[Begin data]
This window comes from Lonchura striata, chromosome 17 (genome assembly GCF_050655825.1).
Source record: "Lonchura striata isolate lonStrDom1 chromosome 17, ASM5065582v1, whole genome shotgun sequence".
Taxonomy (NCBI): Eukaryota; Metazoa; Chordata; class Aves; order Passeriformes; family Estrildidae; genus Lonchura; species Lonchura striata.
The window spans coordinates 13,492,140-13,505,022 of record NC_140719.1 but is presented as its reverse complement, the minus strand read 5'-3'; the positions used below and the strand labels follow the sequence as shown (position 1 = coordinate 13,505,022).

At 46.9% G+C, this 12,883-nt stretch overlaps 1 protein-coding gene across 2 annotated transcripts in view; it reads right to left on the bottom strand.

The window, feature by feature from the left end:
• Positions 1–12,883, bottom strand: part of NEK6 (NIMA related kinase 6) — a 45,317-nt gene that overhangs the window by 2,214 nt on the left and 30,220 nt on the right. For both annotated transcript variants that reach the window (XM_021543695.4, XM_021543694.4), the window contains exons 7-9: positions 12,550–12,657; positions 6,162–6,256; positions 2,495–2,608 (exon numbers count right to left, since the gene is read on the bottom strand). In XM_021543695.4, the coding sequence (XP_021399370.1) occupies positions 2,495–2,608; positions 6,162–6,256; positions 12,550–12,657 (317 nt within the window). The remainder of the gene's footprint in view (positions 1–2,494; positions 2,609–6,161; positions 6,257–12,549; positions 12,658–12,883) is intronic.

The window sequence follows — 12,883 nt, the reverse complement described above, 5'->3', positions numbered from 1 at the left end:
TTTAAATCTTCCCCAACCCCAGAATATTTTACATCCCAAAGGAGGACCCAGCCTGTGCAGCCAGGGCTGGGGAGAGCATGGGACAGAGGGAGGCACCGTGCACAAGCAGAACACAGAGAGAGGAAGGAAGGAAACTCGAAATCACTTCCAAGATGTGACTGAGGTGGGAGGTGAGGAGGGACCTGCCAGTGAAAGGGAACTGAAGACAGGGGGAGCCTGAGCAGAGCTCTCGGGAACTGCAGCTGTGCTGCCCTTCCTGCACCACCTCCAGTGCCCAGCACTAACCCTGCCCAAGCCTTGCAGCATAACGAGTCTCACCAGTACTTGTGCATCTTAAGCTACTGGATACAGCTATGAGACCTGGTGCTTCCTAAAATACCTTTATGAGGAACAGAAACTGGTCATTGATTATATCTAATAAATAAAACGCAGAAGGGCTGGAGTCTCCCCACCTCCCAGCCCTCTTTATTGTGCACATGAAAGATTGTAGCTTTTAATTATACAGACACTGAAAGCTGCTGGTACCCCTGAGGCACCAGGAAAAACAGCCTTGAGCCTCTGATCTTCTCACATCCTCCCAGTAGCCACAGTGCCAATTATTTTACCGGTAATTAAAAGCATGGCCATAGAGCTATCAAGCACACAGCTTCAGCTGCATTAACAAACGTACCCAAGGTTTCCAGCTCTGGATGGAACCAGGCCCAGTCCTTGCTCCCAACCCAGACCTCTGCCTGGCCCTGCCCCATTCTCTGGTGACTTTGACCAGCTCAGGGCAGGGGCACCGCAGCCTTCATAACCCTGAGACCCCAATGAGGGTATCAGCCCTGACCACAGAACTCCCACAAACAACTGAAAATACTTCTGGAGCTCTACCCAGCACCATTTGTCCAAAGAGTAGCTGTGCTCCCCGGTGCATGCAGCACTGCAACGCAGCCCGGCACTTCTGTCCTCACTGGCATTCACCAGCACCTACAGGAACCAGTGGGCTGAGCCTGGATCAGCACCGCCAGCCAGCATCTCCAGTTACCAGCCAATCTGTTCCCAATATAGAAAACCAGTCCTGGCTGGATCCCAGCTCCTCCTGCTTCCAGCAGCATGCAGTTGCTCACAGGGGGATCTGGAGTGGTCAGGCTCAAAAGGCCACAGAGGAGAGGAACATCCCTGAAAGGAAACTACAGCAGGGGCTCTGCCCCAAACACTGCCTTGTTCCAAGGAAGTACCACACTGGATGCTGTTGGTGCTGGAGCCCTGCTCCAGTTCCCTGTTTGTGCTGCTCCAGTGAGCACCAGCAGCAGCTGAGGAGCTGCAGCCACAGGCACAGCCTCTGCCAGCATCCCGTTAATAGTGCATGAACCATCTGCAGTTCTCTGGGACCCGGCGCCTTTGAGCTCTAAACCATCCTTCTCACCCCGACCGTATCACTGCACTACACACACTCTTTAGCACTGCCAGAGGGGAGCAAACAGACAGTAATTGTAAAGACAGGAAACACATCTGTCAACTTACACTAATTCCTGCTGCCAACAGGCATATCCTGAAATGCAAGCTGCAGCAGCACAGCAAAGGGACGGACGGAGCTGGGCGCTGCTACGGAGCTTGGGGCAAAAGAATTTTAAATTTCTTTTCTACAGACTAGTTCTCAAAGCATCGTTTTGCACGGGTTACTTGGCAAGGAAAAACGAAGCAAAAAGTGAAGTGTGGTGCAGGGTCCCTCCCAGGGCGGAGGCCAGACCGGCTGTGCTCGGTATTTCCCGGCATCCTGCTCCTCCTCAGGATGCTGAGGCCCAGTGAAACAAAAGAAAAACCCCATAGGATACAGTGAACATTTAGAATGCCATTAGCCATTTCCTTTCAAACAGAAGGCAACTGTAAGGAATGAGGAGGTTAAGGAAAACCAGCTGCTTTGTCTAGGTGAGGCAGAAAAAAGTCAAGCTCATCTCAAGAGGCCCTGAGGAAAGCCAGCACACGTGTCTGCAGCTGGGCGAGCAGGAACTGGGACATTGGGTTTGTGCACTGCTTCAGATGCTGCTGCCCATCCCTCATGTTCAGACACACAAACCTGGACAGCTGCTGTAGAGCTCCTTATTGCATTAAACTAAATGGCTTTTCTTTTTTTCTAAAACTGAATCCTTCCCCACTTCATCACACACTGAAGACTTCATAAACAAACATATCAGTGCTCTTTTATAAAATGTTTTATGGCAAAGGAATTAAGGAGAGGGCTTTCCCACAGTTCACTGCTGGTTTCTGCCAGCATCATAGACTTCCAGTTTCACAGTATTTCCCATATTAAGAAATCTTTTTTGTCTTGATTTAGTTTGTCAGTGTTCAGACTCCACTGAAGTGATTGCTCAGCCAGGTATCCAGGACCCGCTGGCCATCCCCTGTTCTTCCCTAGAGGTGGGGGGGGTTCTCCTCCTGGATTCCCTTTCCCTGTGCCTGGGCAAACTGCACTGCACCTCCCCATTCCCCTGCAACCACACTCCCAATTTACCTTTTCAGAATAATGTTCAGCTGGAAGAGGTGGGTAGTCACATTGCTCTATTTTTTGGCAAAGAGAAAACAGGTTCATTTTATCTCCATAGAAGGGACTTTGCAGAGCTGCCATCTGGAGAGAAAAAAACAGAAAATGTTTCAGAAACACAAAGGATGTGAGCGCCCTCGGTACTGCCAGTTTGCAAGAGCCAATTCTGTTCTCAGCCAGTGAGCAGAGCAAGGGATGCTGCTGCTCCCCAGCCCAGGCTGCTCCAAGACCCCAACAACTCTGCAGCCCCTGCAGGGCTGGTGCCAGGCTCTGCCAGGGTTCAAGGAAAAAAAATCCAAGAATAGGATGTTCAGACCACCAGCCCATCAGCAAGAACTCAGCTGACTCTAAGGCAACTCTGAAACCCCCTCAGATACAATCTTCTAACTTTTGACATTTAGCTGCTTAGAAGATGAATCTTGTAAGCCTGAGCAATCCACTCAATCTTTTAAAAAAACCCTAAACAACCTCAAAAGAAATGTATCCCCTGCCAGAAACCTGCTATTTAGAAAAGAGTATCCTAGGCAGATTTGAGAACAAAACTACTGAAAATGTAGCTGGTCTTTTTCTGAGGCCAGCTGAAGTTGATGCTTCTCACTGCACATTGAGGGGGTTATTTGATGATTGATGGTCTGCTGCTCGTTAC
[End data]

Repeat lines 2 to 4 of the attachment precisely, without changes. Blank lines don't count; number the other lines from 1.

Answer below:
Source record: "Lonchura striata isolate lonStrDom1 chromosome 17, ASM5065582v1, whole genome shotgun sequence".
Taxonomy (NCBI): Eukaryota; Metazoa; Chordata; class Aves; order Passeriformes; family Estrildidae; genus Lonchura; species Lonchura striata.
The window spans coordinates 13,492,140-13,505,022 of record NC_140719.1 but is presented as its reverse complement, the minus strand read 5'-3'; the positions used below and the strand labels follow the sequence as shown (position 1 = coordinate 13,505,022).